The Baltimore Washington Corridor Chamber (BWCC) heard from one of America’s most acclaimed leaders and awarded its annual Business of the Year and President’s awards on April 26, 2012, at its 65th annual meeting.
The speaker, Dr. Freeman A. Hrabowski, III, president of the University of Maryland Baltimore County (UMBC), had recently been named one of the 100 Most Influential People in the World by Time magazine. The college he has led for 20 years placed third nationally — tied with Yale — in this year’s U.S. News & World Report rankings of Best Undergraduate Teaching universities.
Tower Federal Credit Union was named Large Business of the Year. The Laurel-based institution, which primarily serves National Security Agency employees, is ranked as one of Washington’s Top 200 Businesses and is the largest federal credit union in Maryland, with more than $2.4 billion in assets and 123,000 members worldwide.
Reliable Repairs Inc. of Pasadena, owned by Jo Ellen Soesbee, was named Small Business of the Year. A pioneer in the male-dominated construction industry whose trademark is wearing pink boots, Soesbee has blogged and hosted workshops and radio shows for female do-it-yourselfers, mentored at Woodland Job Corps Center and taught as an adjunct faculty member at Anne Arundel and Harford community colleges. She has been recognized as Professional Woman of the Year by the National Association of Professional Women.
Chamber President and CEO Walt Townshend bestowed his President’s Award on Eric Harris of Marathon Financial Group in Laurel. He cited Harris’s assistance with new-member orientations and the mentoring of new and prospective members.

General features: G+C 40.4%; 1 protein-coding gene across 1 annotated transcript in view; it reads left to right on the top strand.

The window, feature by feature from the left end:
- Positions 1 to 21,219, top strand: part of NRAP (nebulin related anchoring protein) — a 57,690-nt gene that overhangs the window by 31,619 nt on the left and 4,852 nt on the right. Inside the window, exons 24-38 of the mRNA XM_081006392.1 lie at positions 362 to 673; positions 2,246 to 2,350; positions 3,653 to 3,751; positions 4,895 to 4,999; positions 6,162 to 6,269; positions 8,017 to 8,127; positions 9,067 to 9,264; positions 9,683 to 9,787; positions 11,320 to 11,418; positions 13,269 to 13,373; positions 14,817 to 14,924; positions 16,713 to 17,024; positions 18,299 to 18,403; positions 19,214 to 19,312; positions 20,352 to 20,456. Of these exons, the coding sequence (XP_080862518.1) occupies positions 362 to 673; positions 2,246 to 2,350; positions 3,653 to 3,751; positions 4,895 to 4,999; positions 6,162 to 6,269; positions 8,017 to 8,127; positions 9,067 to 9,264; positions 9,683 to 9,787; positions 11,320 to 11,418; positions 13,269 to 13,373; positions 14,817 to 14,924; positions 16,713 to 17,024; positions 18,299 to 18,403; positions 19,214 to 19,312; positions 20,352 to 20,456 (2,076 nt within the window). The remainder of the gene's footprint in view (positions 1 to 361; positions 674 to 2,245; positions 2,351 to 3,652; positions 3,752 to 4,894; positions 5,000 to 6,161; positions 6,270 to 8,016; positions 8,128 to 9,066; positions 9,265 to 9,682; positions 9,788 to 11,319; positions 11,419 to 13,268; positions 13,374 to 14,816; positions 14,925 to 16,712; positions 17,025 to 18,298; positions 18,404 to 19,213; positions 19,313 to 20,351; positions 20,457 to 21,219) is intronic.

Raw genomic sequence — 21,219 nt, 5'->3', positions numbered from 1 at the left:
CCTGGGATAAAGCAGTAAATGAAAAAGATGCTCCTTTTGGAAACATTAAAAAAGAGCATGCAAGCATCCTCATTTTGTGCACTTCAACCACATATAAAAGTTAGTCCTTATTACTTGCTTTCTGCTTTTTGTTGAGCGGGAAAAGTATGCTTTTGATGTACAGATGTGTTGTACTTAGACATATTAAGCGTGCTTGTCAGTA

Improvement Strategy for Education
Hrabowski was introduced by Dr. Brit Kirwan, chancellor of the University System of Maryland, who called him “the most honored university president in the country today.”
Kirwan noted that UMBC produces the highest number of underrepresented minority graduates in the nation that go on to earn a doctorate or medical degree.
U.S. higher education in math, science and technology is falling behind that of other nations, Hrabowski said. Americans aged 35 to 70 are the second-best educated in the world, behind Canada, but 25- to 34-year-olds have fallen to seventh, he said. Only 6% of American 24-year-olds with college degrees majored in science or engineering, compared with 11% in Europe. Only 20% of black and Hispanic college students starting out with a major in science or engineering complete it, he added, noting that white students fare only a little better, at 32%.
UMBC’s students come from 150 countries, and the foreign students “tend to be more focused, hungrier, more disciplined,” he said. “Other countries are moving ahead fast; we have not made that jump.”
Hrabowski suggested two solutions. One is that universities need to change their teaching methods. “Students tend to be bored sitting all day listening to teachers talking,” he said. Young people are multi-taskers and need to be challenged with real-world problems. To that end, UMBC is reshaping its science instruction to emphasize group projects focusing on challenges faced by the 75 science companies located on campus, he noted. “We are pushing [the students] to discover the theories using real-life problems.”
The second is a shift in attitude. “So often we [in America] forget that you have to struggle, even if you’re smart, to get the work, and that many more students can do it if we expect them to do it, whether they are women and minorities,” he said.